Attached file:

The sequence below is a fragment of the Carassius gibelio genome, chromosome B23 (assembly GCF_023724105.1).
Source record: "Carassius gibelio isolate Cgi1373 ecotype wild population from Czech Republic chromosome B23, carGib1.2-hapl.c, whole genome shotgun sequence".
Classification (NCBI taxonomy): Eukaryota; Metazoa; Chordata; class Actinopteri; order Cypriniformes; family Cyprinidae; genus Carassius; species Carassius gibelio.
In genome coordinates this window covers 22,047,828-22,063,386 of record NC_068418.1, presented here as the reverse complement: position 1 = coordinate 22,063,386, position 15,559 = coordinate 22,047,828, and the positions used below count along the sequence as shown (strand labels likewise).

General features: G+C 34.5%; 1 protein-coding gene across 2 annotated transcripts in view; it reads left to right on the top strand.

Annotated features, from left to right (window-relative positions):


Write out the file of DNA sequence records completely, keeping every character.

The sequence below is a fragment of the Carassius gibelio genome, chromosome B23 (assembly GCF_023724105.1).
Source record: "Carassius gibelio isolate Cgi1373 ecotype wild population from Czech Republic chromosome B23, carGib1.2-hapl.c, whole genome shotgun sequence".
Classification (NCBI taxonomy): Eukaryota; Metazoa; Chordata; class Actinopteri; order Cypriniformes; family Cyprinidae; genus Carassius; species Carassius gibelio.
In genome coordinates this window covers 22,047,828-22,063,386 of record NC_068418.1, presented here as the reverse complement: position 1 = coordinate 22,063,386, position 15,559 = coordinate 22,047,828, and the positions used below count along the sequence as shown (strand labels likewise).

General features: G+C 34.5%; 1 protein-coding gene across 2 annotated transcripts in view; it reads left to right on the top strand.

Annotated features, from left to right (window-relative positions):